Who Wants A Look?

As many as 40 employees at Palisades Medical Center in North Bergen where actor George Clooney and a companion was taken after his motorcycle accident a few weeks back are being investigated for looking at his medical records, with over two dozen suspended without pay so far. It is probably a safe guess that at least one leaked Clooney's records to the press, since the media reported in detail on his injuries within "minutes" of his admittance.

The employees got to Clooney's medical records by accessing the hospital's computers. Let's hear it for computerized medical records - makes spying so easy.

As I noted a few weeks back, a celebrity's (reported to be ex-English football coach Sir Bobby Robson) medical records were looked at in a UK hospital.

A Palisade's hospital workers union spokesperson said, "It was inappropriate but they [the employees who sneaked a peak] are paying a steep price. But I don't even think George Clooney would want people to pay. Again, the apology to him for his privacy rights [is necessary], but I think in fact the hospital is overreacting."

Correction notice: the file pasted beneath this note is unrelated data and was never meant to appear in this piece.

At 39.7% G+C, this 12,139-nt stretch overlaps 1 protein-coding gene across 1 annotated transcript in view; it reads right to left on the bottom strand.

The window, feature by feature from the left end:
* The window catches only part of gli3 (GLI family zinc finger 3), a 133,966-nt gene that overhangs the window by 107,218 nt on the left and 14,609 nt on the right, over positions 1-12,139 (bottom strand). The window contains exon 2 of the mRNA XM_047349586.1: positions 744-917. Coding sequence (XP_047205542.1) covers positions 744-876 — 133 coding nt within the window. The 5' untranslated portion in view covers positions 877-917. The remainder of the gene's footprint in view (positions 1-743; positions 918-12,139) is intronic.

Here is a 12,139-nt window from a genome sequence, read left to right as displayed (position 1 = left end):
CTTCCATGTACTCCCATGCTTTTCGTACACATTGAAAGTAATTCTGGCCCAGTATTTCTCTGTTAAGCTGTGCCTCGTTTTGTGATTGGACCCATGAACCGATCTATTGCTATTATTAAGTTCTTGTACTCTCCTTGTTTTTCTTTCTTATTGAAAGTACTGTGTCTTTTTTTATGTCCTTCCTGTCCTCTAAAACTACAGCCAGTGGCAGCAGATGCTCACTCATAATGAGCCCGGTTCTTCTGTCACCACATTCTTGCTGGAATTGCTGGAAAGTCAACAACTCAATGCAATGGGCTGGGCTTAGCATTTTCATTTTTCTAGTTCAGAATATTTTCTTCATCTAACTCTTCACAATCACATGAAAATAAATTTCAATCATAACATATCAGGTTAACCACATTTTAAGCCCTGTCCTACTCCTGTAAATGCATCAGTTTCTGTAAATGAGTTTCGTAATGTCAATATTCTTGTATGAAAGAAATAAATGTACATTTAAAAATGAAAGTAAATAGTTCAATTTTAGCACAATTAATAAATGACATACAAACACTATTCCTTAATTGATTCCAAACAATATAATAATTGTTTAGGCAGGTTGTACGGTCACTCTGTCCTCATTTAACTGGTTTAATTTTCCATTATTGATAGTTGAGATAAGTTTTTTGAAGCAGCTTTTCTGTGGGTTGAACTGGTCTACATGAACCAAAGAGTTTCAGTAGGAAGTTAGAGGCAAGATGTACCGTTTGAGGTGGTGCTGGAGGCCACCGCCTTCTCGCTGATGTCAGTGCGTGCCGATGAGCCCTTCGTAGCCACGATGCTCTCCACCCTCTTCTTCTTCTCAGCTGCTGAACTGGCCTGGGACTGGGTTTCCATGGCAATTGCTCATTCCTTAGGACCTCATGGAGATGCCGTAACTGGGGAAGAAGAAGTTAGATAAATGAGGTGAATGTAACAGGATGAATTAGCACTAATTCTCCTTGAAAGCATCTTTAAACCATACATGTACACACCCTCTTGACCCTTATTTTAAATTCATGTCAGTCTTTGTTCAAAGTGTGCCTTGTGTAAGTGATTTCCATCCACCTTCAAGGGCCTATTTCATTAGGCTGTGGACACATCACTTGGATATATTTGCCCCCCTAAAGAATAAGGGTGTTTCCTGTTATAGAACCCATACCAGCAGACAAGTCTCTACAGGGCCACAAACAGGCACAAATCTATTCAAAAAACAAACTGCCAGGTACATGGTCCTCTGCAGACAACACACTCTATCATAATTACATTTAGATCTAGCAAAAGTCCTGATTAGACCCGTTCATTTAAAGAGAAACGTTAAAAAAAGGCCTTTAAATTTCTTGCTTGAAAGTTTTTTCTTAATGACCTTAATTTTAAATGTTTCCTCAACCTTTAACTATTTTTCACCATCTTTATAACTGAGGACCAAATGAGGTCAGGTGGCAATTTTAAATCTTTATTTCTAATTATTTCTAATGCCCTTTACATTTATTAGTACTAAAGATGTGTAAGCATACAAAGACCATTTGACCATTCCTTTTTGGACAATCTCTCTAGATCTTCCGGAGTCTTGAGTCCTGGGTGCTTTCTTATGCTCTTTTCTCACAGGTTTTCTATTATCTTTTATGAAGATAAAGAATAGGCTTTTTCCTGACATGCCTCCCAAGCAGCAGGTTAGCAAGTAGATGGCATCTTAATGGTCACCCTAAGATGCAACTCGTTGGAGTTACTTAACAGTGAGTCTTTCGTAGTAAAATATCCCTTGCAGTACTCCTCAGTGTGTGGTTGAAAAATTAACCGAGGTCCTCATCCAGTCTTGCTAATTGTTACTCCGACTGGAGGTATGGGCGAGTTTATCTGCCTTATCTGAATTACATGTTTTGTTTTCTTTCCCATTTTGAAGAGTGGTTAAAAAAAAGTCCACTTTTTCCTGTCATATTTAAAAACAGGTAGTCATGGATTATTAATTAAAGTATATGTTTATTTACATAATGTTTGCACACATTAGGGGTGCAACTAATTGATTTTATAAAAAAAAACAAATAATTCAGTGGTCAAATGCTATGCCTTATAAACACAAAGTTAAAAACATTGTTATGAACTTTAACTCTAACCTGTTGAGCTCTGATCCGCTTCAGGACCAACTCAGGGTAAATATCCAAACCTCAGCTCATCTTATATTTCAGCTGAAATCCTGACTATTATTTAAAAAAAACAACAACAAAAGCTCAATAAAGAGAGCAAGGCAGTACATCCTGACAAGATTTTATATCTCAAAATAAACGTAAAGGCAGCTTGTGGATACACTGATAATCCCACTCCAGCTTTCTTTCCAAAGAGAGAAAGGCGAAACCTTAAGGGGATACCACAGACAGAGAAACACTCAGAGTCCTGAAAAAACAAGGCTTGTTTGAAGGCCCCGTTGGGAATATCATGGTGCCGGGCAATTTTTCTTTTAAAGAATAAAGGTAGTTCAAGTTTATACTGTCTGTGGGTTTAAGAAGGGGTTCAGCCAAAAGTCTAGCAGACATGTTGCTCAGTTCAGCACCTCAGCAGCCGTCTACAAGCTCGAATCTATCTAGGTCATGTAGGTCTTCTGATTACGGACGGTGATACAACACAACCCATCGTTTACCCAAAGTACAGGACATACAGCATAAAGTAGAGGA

"There are hospital obligations to have security systems so that a breach can't occur -- obviously that failed," she added. The spokesperson also tried to argue that since the employees (for the most part) only looked at Clooney's medical record and didn't disclose it (what, other than to friends and relatives?), it was a "no harm, no foul situation."

I hate to differ - I think they all need to be terminated. Or how about this as a compromise: a full public disclosure of the medical records (or better tax records - what's the difference?) of all those who sneaked a peak, and for fairness, let's include the union spokesperson since she thinks snooping does not rate a suspension, let alone a firing. That's a fair trade, right?

Furthermore to say that it's the hospital's fault for not having technology to keep prying eyes out is more than a bit self serving. In the UK incident, for example, those authorized to look at Robson's medical records simply gave access to those who did not. Technology doesn't prevent bad behavior or a lack of personal responsibility.

With attitudes expressed by this spokesperson, I would say that ensuring the privacy of electronic health records still have a long way to go.


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Robert Charette
Spotsylvania, Va.
Willie D. Jones
New York City